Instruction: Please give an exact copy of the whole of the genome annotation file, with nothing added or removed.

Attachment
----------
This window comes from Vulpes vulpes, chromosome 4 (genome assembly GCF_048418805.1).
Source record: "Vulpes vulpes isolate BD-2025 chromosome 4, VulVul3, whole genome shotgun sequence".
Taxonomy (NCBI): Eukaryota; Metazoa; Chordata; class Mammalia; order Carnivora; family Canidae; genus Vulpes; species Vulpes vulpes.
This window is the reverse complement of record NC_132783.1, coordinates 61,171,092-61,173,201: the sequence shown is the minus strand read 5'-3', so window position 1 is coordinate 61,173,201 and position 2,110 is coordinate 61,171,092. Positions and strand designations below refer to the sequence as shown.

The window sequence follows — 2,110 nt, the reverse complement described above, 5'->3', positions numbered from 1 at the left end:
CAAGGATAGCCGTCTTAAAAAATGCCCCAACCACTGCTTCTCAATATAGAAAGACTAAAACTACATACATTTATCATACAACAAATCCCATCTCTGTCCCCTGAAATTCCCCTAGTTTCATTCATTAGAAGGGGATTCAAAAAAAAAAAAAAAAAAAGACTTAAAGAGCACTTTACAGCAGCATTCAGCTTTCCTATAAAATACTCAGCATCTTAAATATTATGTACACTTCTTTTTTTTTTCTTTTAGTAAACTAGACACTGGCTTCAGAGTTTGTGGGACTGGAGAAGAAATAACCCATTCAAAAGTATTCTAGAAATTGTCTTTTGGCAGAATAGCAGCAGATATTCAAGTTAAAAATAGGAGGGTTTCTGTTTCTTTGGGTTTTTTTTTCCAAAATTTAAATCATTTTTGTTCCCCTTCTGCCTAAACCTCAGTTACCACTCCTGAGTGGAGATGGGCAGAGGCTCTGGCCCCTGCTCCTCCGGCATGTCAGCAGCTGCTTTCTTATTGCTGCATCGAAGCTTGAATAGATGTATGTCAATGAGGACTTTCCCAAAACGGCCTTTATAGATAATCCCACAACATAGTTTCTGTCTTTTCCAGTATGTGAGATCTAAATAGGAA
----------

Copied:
This window comes from Vulpes vulpes, chromosome 4 (genome assembly GCF_048418805.1).
Source record: "Vulpes vulpes isolate BD-2025 chromosome 4, VulVul3, whole genome shotgun sequence".
Taxonomy (NCBI): Eukaryota; Metazoa; Chordata; class Mammalia; order Carnivora; family Canidae; genus Vulpes; species Vulpes vulpes.
This window is the reverse complement of record NC_132783.1, coordinates 61,171,092-61,173,201: the sequence shown is the minus strand read 5'-3', so window position 1 is coordinate 61,173,201 and position 2,110 is coordinate 61,171,092. Positions and strand designations below refer to the sequence as shown.

The window sequence follows — 2,110 nt, the reverse complement described above, 5'->3', positions numbered from 1 at the left end:
CAAGGATAGCCGTCTTAAAAAATGCCCCAACCACTGCTTCTCAATATAGAAAGACTAAAACTACATACATTTATCATACAACAAATCCCATCTCTGTCCCCTGAAATTCCCCTAGTTTCATTCATTAGAAGGGGATTCAAAAAAAAAAAAAAAAAAAGACTTAAAGAGCACTTTACAGCAGCATTCAGCTTTCCTATAAAATACTCAGCATCTTAAATATTATGTACACTTCTTTTTTTTTTCTTTTAGTAAACTAGACACTGGCTTCAGAGTTTGTGGGACTGGAGAAGAAATAACCCATTCAAAAGTATTCTAGAAATTGTCTTTTGGCAGAATAGCAGCAGATATTCAAGTTAAAAATAGGAGGGTTTCTGTTTCTTTGGGTTTTTTTTTCCAAAATTTAAATCATTTTTGTTCCCCTTCTGCCTAAACCTCAGTTACCACTCCTGAGTGGAGATGGGCAGAGGCTCTGGCCCCTGCTCCTCCGGCATGTCAGCAGCTGCTTTCTTATTGCTGCATCGAAGCTTGAATAGATGTATGTCAATGAGGACTTTCCCAAAACGGCCTTTATAGATAATCCCACAACATAGTTTCTGTCTTTTCCAGTATGTGAGATCTAAATAGGAA